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NEBOSH International
Certificate
Day 4
Programme for Today
HSG65 a Safety Management System
(continued):
- Measuring Performance.
- Active Monitoring.
- Audits.
Risk Assessment.
Safe Systems of Work.
Permits-to-Work.
Policy
Organising
Planning &
Implementing
Measuring
Performance
HSG65 El ements
of Successful
Health & Safety
Management
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Measuring Performance
Active Systems
Spot and routine
checks.
Formal inspections .
Statutory tests.
Safety audits.
Reactive Systems
Accident investigation.
Accident and ill-health
trend analysis.
Pattern analysis.
Comparison of Achievements Against Targets
Syndicate Group Exercise
In y our groups, list t he topic headings
that should be i ncluded on an
inspection checklist for use in y our
workplace.
Sketch out a rough format for the
inspection checksheet.
Inspections
How useful are inspection
checksheets?
How frequently should formal
inspections be carried out?

Other Monitoring Methods


Safety sampling:
Quantitative, short duration and repeated.
Gives an indication of accident potential.
Safety tour:
Focus on one topic area, e.g. fire safety.
Safety surv ey :
In-depth exami nation of one issue.
Proactive/Active Monitoring
Definitions:
1. Safety Inspections
Routine scheduled inspection to make an immediate
check on standards.
2. Safety Sampli ng
Organised system of regular random sampling by
systematic recording of hazard situations observed
during inspections made along predetermined routes.
Proactive/Active Monitoring
3. Safety Tours
Housekeeping inspection of short duration,
performed weekly or monthly.
4. Safety Surveys
Detailed examination of a particular safety issue.
5. Safety Audits
Every area of an organisation is subject to a
thorough and systematic critical examination.
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Purpose of Monitoring Summary
To answer questions, such as:
How are we doing?
Are we achieving obj ectives?
Are we complying with international, national
legal, and company standards?
Are we improving or getting worse?
Are there weaknesses in our management systems?
Are staff still committed and interested?
Where must we improve?
It is a reference point it means
comparing to a standard.
The process is about continuously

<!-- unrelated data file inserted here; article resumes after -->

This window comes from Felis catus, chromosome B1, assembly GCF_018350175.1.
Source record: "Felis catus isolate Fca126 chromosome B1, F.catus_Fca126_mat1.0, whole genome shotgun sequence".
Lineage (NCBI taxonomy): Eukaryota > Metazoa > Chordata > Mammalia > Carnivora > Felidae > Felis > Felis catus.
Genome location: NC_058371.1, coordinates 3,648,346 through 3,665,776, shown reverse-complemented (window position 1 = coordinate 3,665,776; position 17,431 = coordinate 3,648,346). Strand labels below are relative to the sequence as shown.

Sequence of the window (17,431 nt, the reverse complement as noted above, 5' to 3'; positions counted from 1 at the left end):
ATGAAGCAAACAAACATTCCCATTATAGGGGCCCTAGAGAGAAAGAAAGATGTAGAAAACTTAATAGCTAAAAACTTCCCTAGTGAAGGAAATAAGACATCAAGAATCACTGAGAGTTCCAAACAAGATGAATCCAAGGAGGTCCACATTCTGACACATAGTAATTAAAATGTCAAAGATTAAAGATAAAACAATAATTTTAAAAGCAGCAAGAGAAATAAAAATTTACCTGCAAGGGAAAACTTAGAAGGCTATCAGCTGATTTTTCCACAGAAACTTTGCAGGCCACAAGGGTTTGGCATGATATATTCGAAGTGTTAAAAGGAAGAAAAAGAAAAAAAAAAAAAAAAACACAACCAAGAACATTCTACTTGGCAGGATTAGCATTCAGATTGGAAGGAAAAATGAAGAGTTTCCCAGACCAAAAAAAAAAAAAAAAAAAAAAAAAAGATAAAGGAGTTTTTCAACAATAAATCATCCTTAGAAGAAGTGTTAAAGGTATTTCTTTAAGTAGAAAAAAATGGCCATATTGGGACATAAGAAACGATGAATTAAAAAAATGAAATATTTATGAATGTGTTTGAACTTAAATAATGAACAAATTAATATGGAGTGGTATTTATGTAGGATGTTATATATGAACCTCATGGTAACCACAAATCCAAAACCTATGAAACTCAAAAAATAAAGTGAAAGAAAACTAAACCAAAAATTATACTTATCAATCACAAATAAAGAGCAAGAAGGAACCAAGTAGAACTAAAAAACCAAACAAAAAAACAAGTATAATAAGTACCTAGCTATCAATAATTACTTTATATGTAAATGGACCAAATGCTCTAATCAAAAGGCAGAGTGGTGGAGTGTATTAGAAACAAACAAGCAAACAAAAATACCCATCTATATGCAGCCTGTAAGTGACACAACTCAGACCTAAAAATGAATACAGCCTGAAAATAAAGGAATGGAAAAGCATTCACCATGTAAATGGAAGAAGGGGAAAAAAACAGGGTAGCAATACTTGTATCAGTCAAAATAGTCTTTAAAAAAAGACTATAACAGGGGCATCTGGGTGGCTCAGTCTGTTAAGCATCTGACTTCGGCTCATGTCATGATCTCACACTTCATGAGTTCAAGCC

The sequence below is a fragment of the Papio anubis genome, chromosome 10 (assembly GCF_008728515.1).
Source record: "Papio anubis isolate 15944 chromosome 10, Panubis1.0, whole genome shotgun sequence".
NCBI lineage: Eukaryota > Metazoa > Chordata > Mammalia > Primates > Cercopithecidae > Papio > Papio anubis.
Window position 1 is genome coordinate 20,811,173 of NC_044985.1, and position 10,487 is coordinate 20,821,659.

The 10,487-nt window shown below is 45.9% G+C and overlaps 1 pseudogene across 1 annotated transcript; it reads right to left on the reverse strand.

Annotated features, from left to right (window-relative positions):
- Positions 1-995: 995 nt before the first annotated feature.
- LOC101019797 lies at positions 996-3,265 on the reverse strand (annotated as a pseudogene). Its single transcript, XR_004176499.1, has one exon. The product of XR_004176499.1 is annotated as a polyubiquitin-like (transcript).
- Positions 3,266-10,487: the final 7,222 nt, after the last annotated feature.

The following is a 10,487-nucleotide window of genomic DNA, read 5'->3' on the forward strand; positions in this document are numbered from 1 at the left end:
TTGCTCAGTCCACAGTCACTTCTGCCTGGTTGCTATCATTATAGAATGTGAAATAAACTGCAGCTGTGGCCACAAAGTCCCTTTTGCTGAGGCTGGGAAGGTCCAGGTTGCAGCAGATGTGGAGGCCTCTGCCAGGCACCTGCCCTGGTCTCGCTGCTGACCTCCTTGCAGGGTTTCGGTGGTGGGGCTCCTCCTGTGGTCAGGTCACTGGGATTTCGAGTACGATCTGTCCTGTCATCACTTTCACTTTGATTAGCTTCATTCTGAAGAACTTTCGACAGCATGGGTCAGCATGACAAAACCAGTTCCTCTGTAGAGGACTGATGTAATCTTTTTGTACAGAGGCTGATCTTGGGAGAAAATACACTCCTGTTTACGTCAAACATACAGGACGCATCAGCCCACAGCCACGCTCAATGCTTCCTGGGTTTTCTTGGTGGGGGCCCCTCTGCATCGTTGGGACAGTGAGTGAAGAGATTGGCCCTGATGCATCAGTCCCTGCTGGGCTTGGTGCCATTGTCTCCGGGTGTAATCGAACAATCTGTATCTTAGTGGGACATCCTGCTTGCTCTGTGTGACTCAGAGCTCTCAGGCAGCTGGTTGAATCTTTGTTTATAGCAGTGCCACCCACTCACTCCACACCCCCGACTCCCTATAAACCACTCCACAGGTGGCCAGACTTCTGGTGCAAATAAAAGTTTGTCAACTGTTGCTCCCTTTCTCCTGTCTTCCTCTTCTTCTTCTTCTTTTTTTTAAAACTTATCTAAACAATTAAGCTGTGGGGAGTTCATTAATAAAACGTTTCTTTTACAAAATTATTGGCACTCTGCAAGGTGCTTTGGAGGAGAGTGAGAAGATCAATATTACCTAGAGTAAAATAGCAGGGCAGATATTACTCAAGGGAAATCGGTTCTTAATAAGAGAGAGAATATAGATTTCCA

learning from others.
Examini ng the or ganisations
strengths and weaknesses.
Health and Safety Benchmarking
Policy
Organising
Planning &
Implementing
Measuring
Performance
Reviewing
Performance
Audit
HSG65 El ements
of Successful
Health & Safety
Management
-
Reviewing Performance
This is the periodic internal
assessment of performance
agai nst targets.
Are we on target?
If not why not?
What do we have to
change?
Policy
Organising
Planning &
Implementing
Measuring
Performance
Reviewing
Performance
Audit
HSG65 El ements
of Successful
Health & Safety
Management
Auditing
Key features of an audit:
Independent.
Systematic.
Comprehensive
(covers all aspects).
Objective.
Evidence-based.

Audit
Provides confirmation that healt h and safety
systems are in place and are effective.
Provides evidence of legal compliance.
Reports on non-fulfilment of obligations.
Encourages continuous improvement in the
safety management system.
ha
Auditing
Which i s better, internal or external auditing?
Audit Areas
Safety policy and organisation.
Safety committee and representatives.
First-aid and medical facilities.
Fire and bomb arrangements.
Crisis management plans.
Accident reporting.
Insurance obligations.
Staff development and training.
Risk management.
Vehicle and passenger safety.
Work experience/shadowing.
Hazardous pursuits/visits and outings.
Safety inspections.
ha
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Audit Areas - continued
Control of substances hazardous to health.
Building maintenance.
Purchasing controls and acquisitions.
Electricity (fixed and portable equipment).
Display screen equipment.
Manual handling.
Personal protective equipment.
Health: - smoking, drinking and drug-taking.
- stress and related human factors.
Pregnant women.
Radiation.
Environmental protection and waste management.
NEBOSH International
Certificate
Risk Assessment
Risk Assessment
Our programme for this section:
The fiv e steps of risk assessment explained.
Sy ndicate group exercise.
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Introduction
What is risk assessment?
Risk assessment is a simple process
of identify ing hazards, ev aluating risks
and identify ing control s to av oid or
minimise those risks.
Suitable and Sufficient
Identifies the signifi cant hazards and risk.
Proportionate to lev el of risk:
Resources.
Sophistication.
Advice.
Anticipates reasonably foreseeable risk.
Identifies length of time it will be v alid.
Qualitative Risk Assessment
INDG163 HSG183
Approach recommended for SMEs:

The 5 Steps of Risk


Assessment
1. Identify the hazar ds.
2. Identify the people who might be harmed.
3. Evaluate the risk.
4. Record your findings.
5. Review the assessment as required.
Step 1 - Identify the Hazards
Can you thi nk of some
examples of hazards?
What is a hazard?
Something with the potential
to cause harm.
Step 1 - Identify the Hazards
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Step 1 - Identify the Hazards
Hazards can be categorised by ty pe: